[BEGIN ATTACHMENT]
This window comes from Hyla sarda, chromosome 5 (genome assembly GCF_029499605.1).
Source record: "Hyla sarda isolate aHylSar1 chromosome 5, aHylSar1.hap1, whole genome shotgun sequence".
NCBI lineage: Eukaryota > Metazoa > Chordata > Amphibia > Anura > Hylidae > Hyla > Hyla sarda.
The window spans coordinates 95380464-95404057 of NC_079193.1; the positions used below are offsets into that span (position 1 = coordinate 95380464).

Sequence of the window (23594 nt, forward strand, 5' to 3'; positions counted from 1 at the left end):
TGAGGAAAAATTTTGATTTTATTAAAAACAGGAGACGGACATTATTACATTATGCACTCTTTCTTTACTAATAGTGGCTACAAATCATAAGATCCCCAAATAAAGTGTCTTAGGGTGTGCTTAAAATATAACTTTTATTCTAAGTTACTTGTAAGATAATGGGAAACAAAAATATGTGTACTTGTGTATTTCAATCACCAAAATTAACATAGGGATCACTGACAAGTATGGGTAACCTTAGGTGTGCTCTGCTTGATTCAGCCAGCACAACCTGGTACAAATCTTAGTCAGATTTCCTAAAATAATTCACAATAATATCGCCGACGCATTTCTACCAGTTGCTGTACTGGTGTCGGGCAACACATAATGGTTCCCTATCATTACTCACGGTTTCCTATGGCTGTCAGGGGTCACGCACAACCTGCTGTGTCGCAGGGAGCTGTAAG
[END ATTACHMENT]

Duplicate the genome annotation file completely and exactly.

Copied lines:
This window comes from Hyla sarda, chromosome 5 (genome assembly GCF_029499605.1).
Source record: "Hyla sarda isolate aHylSar1 chromosome 5, aHylSar1.hap1, whole genome shotgun sequence".
NCBI lineage: Eukaryota > Metazoa > Chordata > Amphibia > Anura > Hylidae > Hyla > Hyla sarda.
The window spans coordinates 95380464-95404057 of NC_079193.1; the positions used below are offsets into that span (position 1 = coordinate 95380464).

Sequence of the window (23594 nt, forward strand, 5' to 3'; positions counted from 1 at the left end):
TGAGGAAAAATTTTGATTTTATTAAAAACAGGAGACGGACATTATTACATTATGCACTCTTTCTTTACTAATAGTGGCTACAAATCATAAGATCCCCAAATAAAGTGTCTTAGGGTGTGCTTAAAATATAACTTTTATTCTAAGTTACTTGTAAGATAATGGGAAACAAAAATATGTGTACTTGTGTATTTCAATCACCAAAATTAACATAGGGATCACTGACAAGTATGGGTAACCTTAGGTGTGCTCTGCTTGATTCAGCCAGCACAACCTGGTACAAATCTTAGTCAGATTTCCTAAAATAATTCACAATAATATCGCCGACGCATTTCTACCAGTTGCTGTACTGGTGTCGGGCAACACATAATGGTTCCCTATCATTACTCACGGTTTCCTATGGCTGTCAGGGGTCACGCACAACCTGCTGTGTCGCAGGGAGCTGTAAG